A significant hurdle in the field of HIV vaccine design is the enormous diversity of the circulating virus. Mutations occur within an infected subject and are then transmitted to the next host making the task of generating a single vaccine that prevents infection from an ever-evolving virus more challenging. In this application, we seek to have a better understanding of the mutations occurring in the virus that are then transmitted to another individual and whether or not these mutations should be targeted by a vaccine. We hypothesize that some mutations that occur and persist in the viral sequence of HIV may be able to elicit an effective immune response and that designing vaccines to recognize virus encoding these mutations will be beneficial. To prove this hypothesis, we seek to evaluate the frequency and quality of CD8 T cell responses to mutated and non-mutated sequences in chronically HIV infected subjects. These data will be compared with the level of viral control at apopulation level to determine the contribution of immune responses targeting mutated virus to viral replication. A score for each epitope will be calculated based a number of characteristics with high scoring epitopes being ideal for vaccine inclusion. In the second aim, we will sequence the virus in primary HIV infection to determine the frequency of mutated and non-mutated sequences encoded by the single infecting viral strain. We will then examine the frequency and quality of CD8 T cells targeting the mutated or nonmutated sequences. We expect to find that targeting some mutated sequences will be beneficial while other sequences will elicit poor quality or no response at all. These results will inform the design of future vaccines by defining specific viral sequences to target or exclude. Finally, in the last aim, we will evaluate the capacity of a mosaic vaccine to elicit immune responses that recognize mutated virus. Mosaic vaccines are designed to have viral sequences that encode non-mutated and common mutants to increase the number of immune responses elicited in the vaccinee. We will enumerate the frequency and determine the quality of the responses generated as a result of this vaccine construct. Taken together, this proposal will determine the biologic significance of immune responses recognizing mutated virus in context of HIV infection and vaccination. Such information will be extremely pertinent for future HIV-1 vaccine design and efficacy testing.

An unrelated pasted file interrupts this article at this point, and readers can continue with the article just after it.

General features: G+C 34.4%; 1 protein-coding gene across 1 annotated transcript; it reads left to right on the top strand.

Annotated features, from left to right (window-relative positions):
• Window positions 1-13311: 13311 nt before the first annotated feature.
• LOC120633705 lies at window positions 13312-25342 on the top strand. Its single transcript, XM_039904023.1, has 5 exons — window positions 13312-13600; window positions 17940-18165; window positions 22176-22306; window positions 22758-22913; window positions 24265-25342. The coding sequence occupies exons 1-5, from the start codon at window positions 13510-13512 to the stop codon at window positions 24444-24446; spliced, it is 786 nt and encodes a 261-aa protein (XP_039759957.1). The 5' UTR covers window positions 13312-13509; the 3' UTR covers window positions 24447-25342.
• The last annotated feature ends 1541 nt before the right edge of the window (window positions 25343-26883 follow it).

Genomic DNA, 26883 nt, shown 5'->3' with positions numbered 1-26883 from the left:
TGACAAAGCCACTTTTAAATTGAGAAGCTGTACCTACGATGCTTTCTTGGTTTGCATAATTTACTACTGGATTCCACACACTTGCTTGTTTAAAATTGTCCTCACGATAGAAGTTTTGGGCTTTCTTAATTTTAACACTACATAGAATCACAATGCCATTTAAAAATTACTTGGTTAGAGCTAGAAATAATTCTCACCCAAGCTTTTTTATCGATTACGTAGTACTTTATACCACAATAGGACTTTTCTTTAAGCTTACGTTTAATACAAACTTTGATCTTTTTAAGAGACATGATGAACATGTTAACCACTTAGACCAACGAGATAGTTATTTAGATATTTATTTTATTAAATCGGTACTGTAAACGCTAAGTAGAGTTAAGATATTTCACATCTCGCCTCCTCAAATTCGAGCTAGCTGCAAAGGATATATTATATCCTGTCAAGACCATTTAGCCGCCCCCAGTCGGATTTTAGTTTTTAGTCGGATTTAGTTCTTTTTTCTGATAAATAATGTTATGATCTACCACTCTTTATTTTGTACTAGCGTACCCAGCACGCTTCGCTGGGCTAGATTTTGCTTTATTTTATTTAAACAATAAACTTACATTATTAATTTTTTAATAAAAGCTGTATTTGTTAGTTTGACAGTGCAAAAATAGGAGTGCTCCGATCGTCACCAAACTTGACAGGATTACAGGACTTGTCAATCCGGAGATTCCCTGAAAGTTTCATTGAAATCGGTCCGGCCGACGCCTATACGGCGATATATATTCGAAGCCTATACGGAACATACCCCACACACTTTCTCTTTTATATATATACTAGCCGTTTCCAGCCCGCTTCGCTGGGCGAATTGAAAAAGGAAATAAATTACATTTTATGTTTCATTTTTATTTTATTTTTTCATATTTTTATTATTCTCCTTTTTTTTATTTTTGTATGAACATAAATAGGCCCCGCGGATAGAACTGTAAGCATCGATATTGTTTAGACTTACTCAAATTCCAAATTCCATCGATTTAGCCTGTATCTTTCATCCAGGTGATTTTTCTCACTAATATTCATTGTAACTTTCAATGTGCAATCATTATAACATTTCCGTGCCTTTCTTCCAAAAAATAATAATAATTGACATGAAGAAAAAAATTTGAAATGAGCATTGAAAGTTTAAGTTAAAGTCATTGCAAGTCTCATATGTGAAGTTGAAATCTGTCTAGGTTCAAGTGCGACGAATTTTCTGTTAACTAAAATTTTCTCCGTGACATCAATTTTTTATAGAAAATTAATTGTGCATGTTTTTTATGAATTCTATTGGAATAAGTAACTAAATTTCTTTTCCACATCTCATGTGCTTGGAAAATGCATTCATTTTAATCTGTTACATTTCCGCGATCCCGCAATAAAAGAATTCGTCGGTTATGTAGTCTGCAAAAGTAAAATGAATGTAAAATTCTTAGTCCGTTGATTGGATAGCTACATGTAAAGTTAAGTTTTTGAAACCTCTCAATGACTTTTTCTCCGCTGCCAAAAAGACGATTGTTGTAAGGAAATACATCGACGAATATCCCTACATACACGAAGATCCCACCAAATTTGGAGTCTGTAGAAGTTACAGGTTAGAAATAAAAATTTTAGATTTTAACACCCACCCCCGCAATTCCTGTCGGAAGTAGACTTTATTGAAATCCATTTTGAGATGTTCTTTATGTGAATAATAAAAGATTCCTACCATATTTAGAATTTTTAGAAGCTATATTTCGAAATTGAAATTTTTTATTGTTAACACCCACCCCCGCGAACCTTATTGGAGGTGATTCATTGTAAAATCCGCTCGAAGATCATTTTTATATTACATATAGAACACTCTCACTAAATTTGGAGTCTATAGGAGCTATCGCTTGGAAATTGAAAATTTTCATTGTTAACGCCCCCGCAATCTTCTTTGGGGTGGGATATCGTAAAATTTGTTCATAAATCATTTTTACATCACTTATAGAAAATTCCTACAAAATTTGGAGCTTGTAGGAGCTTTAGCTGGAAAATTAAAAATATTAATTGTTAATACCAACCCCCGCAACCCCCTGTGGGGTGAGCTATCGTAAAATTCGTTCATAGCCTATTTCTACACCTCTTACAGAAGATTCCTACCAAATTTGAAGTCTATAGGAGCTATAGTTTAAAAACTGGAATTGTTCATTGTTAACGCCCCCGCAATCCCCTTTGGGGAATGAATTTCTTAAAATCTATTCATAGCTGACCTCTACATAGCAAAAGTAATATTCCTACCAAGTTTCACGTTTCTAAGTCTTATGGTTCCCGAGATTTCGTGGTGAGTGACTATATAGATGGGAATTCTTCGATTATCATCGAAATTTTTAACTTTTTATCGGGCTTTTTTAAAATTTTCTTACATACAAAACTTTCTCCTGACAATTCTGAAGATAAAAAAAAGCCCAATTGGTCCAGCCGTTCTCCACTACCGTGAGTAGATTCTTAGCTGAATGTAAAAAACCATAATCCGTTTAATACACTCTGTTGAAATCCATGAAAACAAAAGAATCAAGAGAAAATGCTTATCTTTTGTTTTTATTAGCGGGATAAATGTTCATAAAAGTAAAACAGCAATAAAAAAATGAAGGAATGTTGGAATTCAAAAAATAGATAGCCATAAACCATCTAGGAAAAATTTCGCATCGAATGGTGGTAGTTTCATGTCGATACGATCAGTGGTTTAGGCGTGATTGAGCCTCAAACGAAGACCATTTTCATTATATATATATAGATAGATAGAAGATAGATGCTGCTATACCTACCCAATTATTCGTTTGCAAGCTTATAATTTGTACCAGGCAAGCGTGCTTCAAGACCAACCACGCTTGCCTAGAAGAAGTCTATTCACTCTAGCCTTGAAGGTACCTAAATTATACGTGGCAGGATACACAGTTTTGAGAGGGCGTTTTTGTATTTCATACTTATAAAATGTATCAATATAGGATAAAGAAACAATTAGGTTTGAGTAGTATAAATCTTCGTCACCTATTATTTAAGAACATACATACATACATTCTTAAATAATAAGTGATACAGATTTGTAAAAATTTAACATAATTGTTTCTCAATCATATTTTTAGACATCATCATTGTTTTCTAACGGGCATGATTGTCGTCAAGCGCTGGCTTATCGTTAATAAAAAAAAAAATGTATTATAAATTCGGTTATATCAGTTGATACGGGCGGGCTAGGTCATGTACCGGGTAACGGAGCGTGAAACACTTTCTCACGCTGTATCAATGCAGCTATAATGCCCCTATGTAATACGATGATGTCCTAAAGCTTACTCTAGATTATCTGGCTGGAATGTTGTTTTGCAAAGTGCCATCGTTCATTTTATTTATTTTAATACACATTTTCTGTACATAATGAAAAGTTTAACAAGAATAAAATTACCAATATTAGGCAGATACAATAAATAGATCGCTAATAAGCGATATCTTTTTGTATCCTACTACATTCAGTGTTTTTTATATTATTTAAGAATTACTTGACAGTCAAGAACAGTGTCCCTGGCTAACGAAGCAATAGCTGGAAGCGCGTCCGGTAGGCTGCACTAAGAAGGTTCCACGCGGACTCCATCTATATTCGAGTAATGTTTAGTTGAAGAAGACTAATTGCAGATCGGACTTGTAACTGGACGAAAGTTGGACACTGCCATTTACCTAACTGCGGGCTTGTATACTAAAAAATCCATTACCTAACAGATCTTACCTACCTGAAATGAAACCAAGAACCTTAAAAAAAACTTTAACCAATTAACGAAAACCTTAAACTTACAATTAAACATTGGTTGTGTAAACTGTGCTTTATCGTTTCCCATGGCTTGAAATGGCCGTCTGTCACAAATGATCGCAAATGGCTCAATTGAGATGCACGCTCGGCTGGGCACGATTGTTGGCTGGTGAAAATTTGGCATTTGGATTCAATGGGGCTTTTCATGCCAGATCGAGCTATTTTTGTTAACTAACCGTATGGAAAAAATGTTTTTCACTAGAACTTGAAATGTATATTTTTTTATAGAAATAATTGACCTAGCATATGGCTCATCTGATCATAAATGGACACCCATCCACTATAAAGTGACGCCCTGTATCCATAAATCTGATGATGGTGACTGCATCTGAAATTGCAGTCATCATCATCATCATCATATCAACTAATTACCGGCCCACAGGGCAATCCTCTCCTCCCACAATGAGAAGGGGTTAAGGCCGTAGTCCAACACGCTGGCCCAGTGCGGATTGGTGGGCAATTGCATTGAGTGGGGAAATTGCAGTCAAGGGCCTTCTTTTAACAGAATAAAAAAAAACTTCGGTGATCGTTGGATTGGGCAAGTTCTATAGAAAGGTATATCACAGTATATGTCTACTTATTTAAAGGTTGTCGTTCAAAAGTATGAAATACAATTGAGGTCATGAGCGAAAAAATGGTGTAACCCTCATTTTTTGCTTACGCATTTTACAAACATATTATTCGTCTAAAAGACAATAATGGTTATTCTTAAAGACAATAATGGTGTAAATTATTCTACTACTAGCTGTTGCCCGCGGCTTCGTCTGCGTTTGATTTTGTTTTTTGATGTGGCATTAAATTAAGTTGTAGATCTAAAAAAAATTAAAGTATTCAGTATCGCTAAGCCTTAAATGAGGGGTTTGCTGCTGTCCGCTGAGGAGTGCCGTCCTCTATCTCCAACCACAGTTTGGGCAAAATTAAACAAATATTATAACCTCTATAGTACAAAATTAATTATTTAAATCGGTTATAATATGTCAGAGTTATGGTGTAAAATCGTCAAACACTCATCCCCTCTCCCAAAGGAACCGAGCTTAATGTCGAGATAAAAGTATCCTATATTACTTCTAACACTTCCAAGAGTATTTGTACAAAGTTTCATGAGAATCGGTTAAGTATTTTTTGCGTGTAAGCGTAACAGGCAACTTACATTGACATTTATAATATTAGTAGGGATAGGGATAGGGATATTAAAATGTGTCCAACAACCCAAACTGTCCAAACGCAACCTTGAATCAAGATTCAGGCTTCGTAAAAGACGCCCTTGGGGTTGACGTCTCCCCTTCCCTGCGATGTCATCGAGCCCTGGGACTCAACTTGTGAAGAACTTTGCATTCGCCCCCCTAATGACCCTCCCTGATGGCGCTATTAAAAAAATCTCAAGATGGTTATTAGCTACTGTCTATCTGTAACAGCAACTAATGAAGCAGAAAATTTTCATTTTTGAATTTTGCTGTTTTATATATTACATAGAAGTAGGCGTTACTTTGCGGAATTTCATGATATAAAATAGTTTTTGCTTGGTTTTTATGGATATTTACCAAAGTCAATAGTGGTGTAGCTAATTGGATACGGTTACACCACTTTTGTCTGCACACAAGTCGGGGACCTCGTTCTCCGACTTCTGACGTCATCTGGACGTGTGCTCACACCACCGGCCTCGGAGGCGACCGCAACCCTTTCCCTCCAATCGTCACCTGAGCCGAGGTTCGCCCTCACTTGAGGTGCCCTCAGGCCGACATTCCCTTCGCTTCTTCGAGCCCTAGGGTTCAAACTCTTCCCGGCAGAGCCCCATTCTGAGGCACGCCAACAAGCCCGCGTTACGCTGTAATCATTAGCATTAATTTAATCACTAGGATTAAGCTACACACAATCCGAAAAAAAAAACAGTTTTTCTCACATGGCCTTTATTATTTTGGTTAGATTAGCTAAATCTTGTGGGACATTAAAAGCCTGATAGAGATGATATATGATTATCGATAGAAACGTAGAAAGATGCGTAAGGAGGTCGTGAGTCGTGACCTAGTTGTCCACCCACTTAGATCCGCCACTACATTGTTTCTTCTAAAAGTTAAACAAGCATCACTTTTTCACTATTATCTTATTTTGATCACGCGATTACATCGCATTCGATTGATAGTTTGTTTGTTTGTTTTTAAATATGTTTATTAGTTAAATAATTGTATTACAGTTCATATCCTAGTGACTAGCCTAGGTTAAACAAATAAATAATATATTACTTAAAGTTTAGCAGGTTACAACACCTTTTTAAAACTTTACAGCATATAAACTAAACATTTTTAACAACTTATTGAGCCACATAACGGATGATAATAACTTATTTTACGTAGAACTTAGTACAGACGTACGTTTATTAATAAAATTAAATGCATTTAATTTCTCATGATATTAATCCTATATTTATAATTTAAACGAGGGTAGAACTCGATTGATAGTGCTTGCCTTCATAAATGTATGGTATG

Despite over two decades of research in the field of HIV treatment and vaccine development, strategies for a cure and preventive vaccine remain elusive. A vaccine remains the best hope to curb this epidemic. This application serves to understand mutations in HIV, the ability of the immune systems to recognize these mutations, and the importance of designing HIV-1 vaccines to target these sites of frequent HIV mutations.
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